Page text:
3. High Prices: Directly related to Problem #2, we have very high prices which makes sales and profitability difficult. This should be easy to fix, except for Problem #1.
4. Poor employee performance: See Problem #1. Also, it's very difficult to hire employees at all, much less quality employees. We pay much better than industry average with better than normal benefits, yet still can't hire. We have a full time HR person, though she is not great at hiring/finding employees... Full time HR translates more to "someone who posts job ads when I tell her to". She's very helpful as an assistant, and as with most employees she wears multiple hats... but having a dedicated person does not translate into being good at finding new employees unfortunately. Many of our employees (both field based and management) are simply comfortable in their jobs, not self motivated, not fearful of being replaced and not motivated to improve themselves or the business..."the paychecks just keep coming so why make more effort?" is the general demeanor. This seems a simple thing to fix with some firing and replacement of employees...but the reality of hiring makes it not so simple.

My plans for fixing all of this begins at the top. We need to do one of two things:
1. Owner's re-engage in day to day business management: We both hate it...and are not business managers...but we're better than no-one (which is who we have now). I'm willing to do this, I seriously doubt my partner will be. I can do it without him...but I can't make solo decisions as we don't have a CEO position for either of us...it's been 15 years of joint decisions. I can't make him come in to the office, and it makes me resentful if I have to do it all by myself while we get equal pay. He also is not going to agree to unequal pay. This is the downside to equal partnerships (we're 50/50 of an S-corp).
2. I'm going to propose that we hire a General Manager or CEO from outside. There are multiple difficulties with this...but it may still be the better decision. And... this possibility is the reason for my post here. I know NOTHING about hiring a competent person to take over running this business, nor what it would cost. We are a small business, so we don't have large money (especially right now) to pay a CEO role... if the two owners would take a 50k paycut (we make 150 plus), we could probably pay $125k and then have some incentives (possibly future ownership stake also...though that makes the hopes of ESOP more difficult). The "low" pay for someone capable is why I used both titles, "General Manager" and "CEO"... one title (in my opinion) simply comes with a higher price tag for essentially the same role. We would need someone who can manage all the overhead positions in the company and make the changes/improvements we need.

Does anyone with real experience in this have any thoughts on how (if we choose this route) we would go about hiring someone for this role, where we look, what the realist cost would be in a mid-market area (not an expensive city...but still a city)... or if this is even a reasonable / doable approach to fixing the business.


Thanks for the tag @MJ DeMarco

About a year ago I saw an update on LinkedIn that a friend of mine and his business partner hired a CEO. Within 9 months the company was bankrupt. Yeah… they too have been in business a while and few people could have seen that outcome coming.

Hiring a CEO when you are faced with problems isn’t the same as hiring a CEO because you’ve outgrown your own skill set.


Your company is about frictionless good decision making. Two people is one too many for a CEO role. You can only have one captain of the ship. And at your scale, I think it should be YOU. You aren’t big enough to think external CEO.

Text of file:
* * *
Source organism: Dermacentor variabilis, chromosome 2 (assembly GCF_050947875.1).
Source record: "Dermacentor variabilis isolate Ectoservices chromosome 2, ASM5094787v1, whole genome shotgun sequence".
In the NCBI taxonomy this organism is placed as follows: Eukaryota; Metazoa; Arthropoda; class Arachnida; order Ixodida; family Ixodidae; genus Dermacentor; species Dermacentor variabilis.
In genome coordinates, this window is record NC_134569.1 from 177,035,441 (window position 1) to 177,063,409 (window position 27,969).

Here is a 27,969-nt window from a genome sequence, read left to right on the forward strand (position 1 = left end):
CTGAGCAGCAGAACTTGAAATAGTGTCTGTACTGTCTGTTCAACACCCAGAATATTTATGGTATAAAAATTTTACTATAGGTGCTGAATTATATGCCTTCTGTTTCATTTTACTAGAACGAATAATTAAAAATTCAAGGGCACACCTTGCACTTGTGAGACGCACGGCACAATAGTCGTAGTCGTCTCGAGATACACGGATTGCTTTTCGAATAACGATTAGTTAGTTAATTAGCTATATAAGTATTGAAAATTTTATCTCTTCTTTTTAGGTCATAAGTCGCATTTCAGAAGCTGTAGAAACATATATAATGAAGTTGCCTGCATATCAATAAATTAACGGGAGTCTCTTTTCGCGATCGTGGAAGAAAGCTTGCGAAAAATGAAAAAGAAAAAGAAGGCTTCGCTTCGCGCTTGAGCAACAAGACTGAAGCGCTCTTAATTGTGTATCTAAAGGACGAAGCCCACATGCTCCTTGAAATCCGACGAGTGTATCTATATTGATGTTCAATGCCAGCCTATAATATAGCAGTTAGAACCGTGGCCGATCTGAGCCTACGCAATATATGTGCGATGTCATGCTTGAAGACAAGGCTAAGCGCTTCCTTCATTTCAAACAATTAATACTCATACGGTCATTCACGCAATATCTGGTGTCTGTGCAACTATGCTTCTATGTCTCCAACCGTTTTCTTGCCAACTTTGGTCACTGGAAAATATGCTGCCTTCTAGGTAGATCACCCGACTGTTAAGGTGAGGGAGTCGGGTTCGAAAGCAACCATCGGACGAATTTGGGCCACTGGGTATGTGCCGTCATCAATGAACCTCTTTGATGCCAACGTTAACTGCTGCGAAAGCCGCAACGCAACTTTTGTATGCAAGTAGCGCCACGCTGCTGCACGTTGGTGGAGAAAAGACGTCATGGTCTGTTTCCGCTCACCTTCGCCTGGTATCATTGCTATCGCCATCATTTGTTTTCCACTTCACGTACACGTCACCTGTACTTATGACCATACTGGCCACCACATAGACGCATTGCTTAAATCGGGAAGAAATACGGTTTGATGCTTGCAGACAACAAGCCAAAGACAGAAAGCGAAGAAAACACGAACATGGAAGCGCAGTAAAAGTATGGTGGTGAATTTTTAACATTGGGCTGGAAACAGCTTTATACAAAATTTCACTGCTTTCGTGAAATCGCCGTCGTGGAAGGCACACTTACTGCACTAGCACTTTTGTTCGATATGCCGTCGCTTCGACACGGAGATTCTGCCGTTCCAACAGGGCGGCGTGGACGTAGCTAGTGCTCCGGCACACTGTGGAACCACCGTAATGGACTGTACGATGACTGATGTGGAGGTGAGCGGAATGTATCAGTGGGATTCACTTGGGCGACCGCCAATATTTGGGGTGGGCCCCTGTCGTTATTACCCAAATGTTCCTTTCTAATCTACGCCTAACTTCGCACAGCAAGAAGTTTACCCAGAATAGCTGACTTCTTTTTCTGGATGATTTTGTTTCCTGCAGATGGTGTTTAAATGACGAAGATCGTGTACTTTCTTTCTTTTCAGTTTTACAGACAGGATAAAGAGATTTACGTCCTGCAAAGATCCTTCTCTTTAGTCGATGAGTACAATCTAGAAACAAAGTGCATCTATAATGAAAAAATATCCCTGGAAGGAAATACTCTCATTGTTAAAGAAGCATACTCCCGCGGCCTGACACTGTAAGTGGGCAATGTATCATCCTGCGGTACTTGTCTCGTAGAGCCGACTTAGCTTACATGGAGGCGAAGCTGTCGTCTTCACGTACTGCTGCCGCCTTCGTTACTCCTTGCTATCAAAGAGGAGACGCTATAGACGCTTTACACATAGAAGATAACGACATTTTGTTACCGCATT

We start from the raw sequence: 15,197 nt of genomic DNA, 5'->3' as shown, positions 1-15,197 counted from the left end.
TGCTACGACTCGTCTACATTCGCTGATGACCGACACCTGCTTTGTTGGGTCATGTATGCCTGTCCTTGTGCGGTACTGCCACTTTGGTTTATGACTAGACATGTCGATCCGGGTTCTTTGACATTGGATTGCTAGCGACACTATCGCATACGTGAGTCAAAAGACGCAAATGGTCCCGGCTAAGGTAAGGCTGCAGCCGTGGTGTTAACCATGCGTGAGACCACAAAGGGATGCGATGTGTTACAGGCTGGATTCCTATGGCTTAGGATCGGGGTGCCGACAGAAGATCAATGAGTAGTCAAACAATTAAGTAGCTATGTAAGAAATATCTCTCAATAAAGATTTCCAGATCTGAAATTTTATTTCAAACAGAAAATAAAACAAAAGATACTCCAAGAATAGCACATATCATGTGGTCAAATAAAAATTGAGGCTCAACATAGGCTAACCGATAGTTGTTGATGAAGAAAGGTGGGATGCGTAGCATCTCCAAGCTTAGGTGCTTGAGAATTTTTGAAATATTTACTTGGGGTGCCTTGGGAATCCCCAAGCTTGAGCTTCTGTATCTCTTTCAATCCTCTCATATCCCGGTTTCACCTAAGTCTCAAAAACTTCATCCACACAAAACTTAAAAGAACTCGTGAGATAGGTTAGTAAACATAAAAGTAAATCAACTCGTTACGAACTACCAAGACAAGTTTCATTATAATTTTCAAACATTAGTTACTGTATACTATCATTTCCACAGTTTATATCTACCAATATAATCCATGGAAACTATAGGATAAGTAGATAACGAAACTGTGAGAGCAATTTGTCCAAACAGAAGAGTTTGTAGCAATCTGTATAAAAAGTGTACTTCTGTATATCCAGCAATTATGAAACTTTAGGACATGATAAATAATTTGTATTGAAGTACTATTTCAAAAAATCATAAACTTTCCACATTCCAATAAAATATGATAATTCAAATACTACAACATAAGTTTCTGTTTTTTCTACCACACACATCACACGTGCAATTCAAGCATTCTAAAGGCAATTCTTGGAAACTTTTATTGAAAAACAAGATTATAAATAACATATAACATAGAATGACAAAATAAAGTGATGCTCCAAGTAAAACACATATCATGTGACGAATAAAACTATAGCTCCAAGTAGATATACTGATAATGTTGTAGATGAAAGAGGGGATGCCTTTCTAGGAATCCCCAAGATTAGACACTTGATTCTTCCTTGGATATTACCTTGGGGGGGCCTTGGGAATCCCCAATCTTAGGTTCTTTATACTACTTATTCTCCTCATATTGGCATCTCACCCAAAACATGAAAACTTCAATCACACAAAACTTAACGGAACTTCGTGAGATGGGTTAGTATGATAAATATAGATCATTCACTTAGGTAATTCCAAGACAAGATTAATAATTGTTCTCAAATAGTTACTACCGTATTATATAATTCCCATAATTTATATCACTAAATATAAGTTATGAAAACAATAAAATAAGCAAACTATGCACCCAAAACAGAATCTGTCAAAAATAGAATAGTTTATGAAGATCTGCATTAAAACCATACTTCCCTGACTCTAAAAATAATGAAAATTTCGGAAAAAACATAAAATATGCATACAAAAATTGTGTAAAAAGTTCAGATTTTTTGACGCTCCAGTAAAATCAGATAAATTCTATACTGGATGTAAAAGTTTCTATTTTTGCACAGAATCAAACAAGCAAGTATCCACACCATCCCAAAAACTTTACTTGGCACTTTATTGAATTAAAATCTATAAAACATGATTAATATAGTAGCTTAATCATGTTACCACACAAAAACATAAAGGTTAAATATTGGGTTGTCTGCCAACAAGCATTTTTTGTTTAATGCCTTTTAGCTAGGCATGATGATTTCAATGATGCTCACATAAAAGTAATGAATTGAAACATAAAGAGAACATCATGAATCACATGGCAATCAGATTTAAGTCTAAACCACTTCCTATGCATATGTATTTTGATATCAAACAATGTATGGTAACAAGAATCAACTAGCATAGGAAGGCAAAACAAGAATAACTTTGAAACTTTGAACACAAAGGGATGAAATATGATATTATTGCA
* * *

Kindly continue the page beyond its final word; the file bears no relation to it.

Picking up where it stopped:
reading your post, you are clearly in White Water stage of the model I described in this thread:

Thread '8 Steps To Help You Plan for Business Success, a How-To Guide'
GOLD! - EXECUTION - 8 Steps To Help You Plan for Business Success, a How-To Guide


You’ll have to fix quite a few things. But before you even start, get your own head straight. You are blaming your partner! It’s lame! YOU are in charge. It’s YOUR life. If you don’t like his level of commitment, buy him out, agree to a pre-settlement if you sell, do something - but don’t complain. It’s like wife and husband bickering who‘s supposed to tend to the yard, F*cking do it already and don’t worry about “someone unfairly benefiting”. You chose this “marriage” in business, live with it FFS.

And if you don’t, expect none of your employees to follow either one of you. If company is about good decisions, your employees make them as part of your company culture. Culture is what happens when you aren’t watching. Oh and “being present” is not enough. It’s about setting goals, expectations and getting out of the way.

My take is that you misunderstand:
  • Where you are with your business
  • responsibility YOU hold over your own future
  • how to fix it

You are a small business owner. That’s your reality. You are in a business “marriage” with your partner. Even if you do 100% of all the work, sell you business in 3 years for $20MM and get ”only” $10MM - you get $10MM or zero, which is better? Oh and thinking “I’ll resent him if I have to cut him a $10MM cheque and I did all the work” is a complete waste of time. It’s not about him, it’s about you, your business, your future, your best decisions.

How to fix it. Accept that your role as a CEO isn’t to be at the office 24/7 time punching every employee … what a horrible way to live for you and your employees. It’s to be an effective leader. CEO is a chief decision maker, you chart the path forward, you make the hard choices. All easy decisions should be made by your staff.

Simple rule I tell my staff:
  • any reversible decision - you make it, just tell me what you did (communicate)
  • any irreversible decision - I make it. I get to live with those …
Once you set targets to all staff, let them do their jobs. And if you have weak links, fire them. Hire better.